Clay: Well, BATTLE HYMN is technically about superheroes.  It's about things going horribly wrong with superheroes in the World War II era.  I have no problem with superheroes.  It just hasn't been something I've been all that inspired to do as of yet.  I'm sure that will change.

Based on the positive reactions from fans – Small Gods, The Gift, Hawaiian Dick and Lions, Tigers and Bears are all considered sleeper hits – do you think Image has the power to help overturn the superhero dominance in the future?

Jason: Damn, I hope so - and so does my wallet. Like I said before, I believe companies like Image are the key to the future of comics. I don't know that they'll ever overturn superhero dominance - hell, I don't know that I'd want them to. I like superhero comics as much as the next guy. But broadening the scope, bringing "alternate" genres - if you know what I mean - the same respect within the industry as superheroes; yeah, that's the kind of thing I see Image doing. It may take a while yet, but that's what we should be aiming at.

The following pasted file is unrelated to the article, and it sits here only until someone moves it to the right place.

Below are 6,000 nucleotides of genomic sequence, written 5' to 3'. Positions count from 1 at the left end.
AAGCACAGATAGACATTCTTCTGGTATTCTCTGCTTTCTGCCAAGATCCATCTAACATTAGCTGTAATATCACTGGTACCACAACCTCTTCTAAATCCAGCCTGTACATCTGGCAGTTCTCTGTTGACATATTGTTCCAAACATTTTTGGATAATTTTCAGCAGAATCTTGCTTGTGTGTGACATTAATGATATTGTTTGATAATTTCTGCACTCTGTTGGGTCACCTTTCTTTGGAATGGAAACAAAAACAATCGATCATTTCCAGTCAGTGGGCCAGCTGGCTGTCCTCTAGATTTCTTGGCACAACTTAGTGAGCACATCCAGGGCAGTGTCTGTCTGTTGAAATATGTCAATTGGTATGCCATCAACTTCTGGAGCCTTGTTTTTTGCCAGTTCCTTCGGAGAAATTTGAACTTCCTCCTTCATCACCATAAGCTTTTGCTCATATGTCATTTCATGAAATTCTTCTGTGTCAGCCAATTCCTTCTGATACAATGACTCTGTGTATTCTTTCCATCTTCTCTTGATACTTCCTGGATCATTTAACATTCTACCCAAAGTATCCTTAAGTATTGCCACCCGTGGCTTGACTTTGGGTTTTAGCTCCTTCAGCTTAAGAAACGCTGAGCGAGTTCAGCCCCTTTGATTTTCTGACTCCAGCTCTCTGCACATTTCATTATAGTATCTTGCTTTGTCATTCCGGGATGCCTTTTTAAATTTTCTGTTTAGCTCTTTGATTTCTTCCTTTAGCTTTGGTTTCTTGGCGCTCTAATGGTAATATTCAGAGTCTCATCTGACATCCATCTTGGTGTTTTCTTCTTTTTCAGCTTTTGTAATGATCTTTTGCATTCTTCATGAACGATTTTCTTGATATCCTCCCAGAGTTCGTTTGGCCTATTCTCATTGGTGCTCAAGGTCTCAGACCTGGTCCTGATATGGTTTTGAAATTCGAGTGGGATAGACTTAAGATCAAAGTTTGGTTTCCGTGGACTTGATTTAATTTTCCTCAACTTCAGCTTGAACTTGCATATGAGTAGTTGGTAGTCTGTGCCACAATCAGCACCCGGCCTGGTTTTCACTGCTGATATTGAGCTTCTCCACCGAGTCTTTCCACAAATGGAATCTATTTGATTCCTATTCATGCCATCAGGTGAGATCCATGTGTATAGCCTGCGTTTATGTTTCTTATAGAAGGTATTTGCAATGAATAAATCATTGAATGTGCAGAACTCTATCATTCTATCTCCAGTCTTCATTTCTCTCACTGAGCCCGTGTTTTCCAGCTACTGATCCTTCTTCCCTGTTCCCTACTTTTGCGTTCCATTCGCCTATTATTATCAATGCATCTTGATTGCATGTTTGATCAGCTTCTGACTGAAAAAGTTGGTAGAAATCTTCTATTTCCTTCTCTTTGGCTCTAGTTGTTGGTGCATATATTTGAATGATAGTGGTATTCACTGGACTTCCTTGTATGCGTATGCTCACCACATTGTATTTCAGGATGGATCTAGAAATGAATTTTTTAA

Mike: I don’t know if anyone will ever outdo superheroes in comics. I do hope, however, the current rise in popularity of other genres helps to balance the medium a bit more. Comics as a whole can’t exist solely on caped crusaders and anti-heroes month in and month out. With books like Small Gods, Beyond Avalon, Imaginaries and others joining the new rise in alternative choices, I hope that balance is achieved. I don’t ever want to see superheroes go away, but I do want to see them balanced out by other genres so the medium as a whole can flourish.

Raven: You don't beat Spider-Man.  You don't beat X-Men.  You don't outdo Superman and Batman.  You just tell your story and hope people like it.  Most of us are into comics because of these comics.  The Age of Apocalypse got me into comics.  It's not about beating anyone, it's more about bringing something more to the table for people who want something more than what's already out there.